Is a physical 'cross' an idol? Why/Why Not?

Discussion in 'The Law of God' started by Romans922, Aug 22, 2014.

  1. Yes

    4 vote(s)
    14.3%
  2. No

    9 vote(s)
    32.1%
  3. Other

    15 vote(s)
    53.6%
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  1. Romans922

    Romans922 Puritan Board Professor

    Is a physical 'cross' an idol? STATE - Why/Why Not?
     
  2. SolaScriptura

    SolaScriptura Puritan Board Doctor

    I voted other. I would have preferred "sometimes," because for some people it really is a sort of object of worship and for others the cross is merely a visible reminder of the sum total of their Faith.
     
  3. Elizabeth

    Elizabeth Puritan Board Sophomore

    I would agree...it depends on who is looking at it and how they are looking at it. I have one, though...around me neck.
     
  4. Contra_Mundum

    Contra_Mundum Pilgrim, Alien, Stranger Staff Member

    I chose to answer the question by way of comparison.

    I think a "crucifix," a romish invention, is unquestionably an idol. It violates the express language of the moral law. It is either vanity, or gross wickedness; and besides defying God's Word, is an attack on Chalcedonian Christology and its creedal expression.

    In comparison, a "cross" is an abstract symbol. While this symbol--and actually any symbol--is susceptible of being turned into an idol (even an expressly authorized symbol, as in the case of the bronze serpent), symbols serve other purposes. Furthermore, very utilitarian items can be viewed symbolically. Thus, an actual table in the midst of the congregation, or a font, has inherent symbolic qualities.

    It is possible to banish both of those things, or banish a cup or a loaf of bread from the assembly until the precise moment they are called for, and then whisk them away; but to what end? Are we frankly afraid of what "could happen?" Are we so disparaging of the power of proper teaching and other shepherding activity (under the Word and Spirit) that, absent extraordinary efforts, the people will most certainly genuflect to any symbol at hand?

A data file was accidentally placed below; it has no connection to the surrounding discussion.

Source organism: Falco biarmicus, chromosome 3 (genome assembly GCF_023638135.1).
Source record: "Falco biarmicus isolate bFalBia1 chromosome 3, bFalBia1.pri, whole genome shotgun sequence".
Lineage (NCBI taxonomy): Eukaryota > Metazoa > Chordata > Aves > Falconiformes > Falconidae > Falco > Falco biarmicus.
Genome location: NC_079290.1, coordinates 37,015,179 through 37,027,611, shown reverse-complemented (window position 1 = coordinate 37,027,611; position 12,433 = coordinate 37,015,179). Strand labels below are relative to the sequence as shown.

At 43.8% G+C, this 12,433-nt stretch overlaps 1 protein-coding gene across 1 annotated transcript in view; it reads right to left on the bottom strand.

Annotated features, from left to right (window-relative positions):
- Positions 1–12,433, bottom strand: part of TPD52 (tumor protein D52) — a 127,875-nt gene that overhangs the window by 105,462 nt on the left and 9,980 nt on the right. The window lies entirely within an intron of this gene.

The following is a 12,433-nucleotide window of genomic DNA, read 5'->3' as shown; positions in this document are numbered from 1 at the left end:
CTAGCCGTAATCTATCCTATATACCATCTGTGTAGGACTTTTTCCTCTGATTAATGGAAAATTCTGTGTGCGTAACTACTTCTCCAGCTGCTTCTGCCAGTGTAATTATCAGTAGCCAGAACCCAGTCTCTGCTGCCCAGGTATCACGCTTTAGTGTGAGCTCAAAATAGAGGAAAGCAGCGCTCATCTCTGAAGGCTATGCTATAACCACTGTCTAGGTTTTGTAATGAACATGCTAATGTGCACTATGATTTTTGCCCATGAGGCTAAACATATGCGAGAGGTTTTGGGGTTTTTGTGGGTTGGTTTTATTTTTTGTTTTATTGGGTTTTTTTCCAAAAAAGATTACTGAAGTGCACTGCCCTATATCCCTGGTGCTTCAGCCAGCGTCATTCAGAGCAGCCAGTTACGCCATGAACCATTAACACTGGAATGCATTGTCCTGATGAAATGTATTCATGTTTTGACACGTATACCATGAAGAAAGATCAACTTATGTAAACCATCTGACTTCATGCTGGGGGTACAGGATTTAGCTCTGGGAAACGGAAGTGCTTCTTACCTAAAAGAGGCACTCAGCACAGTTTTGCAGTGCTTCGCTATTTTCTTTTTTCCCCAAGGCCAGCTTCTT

It's possible for paper, ink, and a leather binding--a Bible--to be "divinized," turned into a fetish or an amulet of sorts. I haven't seen it, but perhaps.... Likewise, for a cross, I haven't seen it, but perhaps....

    Most crosses I've seen used to indicate something specific, are symbolic shorthand, a nonverbal expression for the verbal (adjective) "Christian." "This building is a Christian meetinghouse." "This person thinks of him/herself as a Christian." It isn't always in your face either, or grandstanding. It's usually just helpful information, or a subtle bit of personal identification.

    Anything at all that is distinctively Christian can be, and no doubt has been, treated as or abhorred as an idol. I think we should limit our moral objections to those representations of the Deity, and anything common that is plainly turned into an object of veneration.

    I vote "no."

    :2cents:
     
  5. jambo

    jambo Puritan Board Senior